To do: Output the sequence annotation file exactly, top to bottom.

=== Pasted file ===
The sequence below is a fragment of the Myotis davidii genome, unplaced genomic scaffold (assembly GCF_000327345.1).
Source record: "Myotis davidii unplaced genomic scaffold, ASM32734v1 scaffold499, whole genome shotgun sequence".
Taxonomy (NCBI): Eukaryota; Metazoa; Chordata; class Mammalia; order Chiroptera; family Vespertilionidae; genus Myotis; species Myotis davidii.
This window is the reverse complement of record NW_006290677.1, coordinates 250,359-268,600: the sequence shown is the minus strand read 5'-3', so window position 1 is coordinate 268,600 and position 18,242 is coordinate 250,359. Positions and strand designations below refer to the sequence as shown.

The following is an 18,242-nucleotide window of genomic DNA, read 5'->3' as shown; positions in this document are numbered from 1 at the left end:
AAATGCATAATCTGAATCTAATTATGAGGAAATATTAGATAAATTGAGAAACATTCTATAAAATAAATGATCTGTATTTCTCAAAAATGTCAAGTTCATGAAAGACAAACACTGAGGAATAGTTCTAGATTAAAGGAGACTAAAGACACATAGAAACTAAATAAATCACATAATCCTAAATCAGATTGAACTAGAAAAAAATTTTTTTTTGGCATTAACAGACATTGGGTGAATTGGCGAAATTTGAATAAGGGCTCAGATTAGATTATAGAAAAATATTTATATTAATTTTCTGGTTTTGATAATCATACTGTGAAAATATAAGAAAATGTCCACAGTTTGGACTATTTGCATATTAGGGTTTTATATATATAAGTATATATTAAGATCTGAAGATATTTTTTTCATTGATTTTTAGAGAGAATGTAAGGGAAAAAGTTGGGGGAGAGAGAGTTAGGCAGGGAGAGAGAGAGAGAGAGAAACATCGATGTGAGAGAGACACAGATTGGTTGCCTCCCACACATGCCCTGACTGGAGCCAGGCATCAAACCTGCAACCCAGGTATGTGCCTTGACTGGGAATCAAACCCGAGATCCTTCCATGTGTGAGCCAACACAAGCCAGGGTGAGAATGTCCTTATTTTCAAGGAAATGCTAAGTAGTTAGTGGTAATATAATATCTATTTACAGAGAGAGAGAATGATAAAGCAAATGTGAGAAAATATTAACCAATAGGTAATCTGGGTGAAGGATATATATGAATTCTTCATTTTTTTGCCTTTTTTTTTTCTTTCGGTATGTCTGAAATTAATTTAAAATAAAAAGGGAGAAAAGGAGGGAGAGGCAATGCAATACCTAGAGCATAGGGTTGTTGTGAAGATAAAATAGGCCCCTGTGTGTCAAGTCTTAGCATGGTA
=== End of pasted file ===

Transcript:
The sequence below is a fragment of the Myotis davidii genome, unplaced genomic scaffold (assembly GCF_000327345.1).
Source record: "Myotis davidii unplaced genomic scaffold, ASM32734v1 scaffold499, whole genome shotgun sequence".
Taxonomy (NCBI): Eukaryota; Metazoa; Chordata; class Mammalia; order Chiroptera; family Vespertilionidae; genus Myotis; species Myotis davidii.
This window is the reverse complement of record NW_006290677.1, coordinates 250,359-268,600: the sequence shown is the minus strand read 5'-3', so window position 1 is coordinate 268,600 and position 18,242 is coordinate 250,359. Positions and strand designations below refer to the sequence as shown.

The following is an 18,242-nucleotide window of genomic DNA, read 5'->3' as shown; positions in this document are numbered from 1 at the left end:
AAATGCATAATCTGAATCTAATTATGAGGAAATATTAGATAAATTGAGAAACATTCTATAAAATAAATGATCTGTATTTCTCAAAAATGTCAAGTTCATGAAAGACAAACACTGAGGAATAGTTCTAGATTAAAGGAGACTAAAGACACATAGAAACTAAATAAATCACATAATCCTAAATCAGATTGAACTAGAAAAAAATTTTTTTTTGGCATTAACAGACATTGGGTGAATTGGCGAAATTTGAATAAGGGCTCAGATTAGATTATAGAAAAATATTTATATTAATTTTCTGGTTTTGATAATCATACTGTGAAAATATAAGAAAATGTCCACAGTTTGGACTATTTGCATATTAGGGTTTTATATATATAAGTATATATTAAGATCTGAAGATATTTTTTTCATTGATTTTTAGAGAGAATGTAAGGGAAAAAGTTGGGGGAGAGAGAGTTAGGCAGGGAGAGAGAGAGAGAGAGAAACATCGATGTGAGAGAGACACAGATTGGTTGCCTCCCACACATGCCCTGACTGGAGCCAGGCATCAAACCTGCAACCCAGGTATGTGCCTTGACTGGGAATCAAACCCGAGATCCTTCCATGTGTGAGCCAACACAAGCCAGGGTGAGAATGTCCTTATTTTCAAGGAAATGCTAAGTAGTTAGTGGTAATATAATATCTATTTACAGAGAGAGAGAATGATAAAGCAAATGTGAGAAAATATTAACCAATAGGTAATCTGGGTGAAGGATATATATGAATTCTTCATTTTTTTGCCTTTTTTTTTTCTTTCGGTATGTCTGAAATTAATTTAAAATAAAAAGGGAGAAAAGGAGGGAGAGGCAATGCAATACCTAGAGCATAGGGTTGTTGTGAAGATAAAATAGGCCCCTGTGTGTCAAGTCTTAGCATGGTA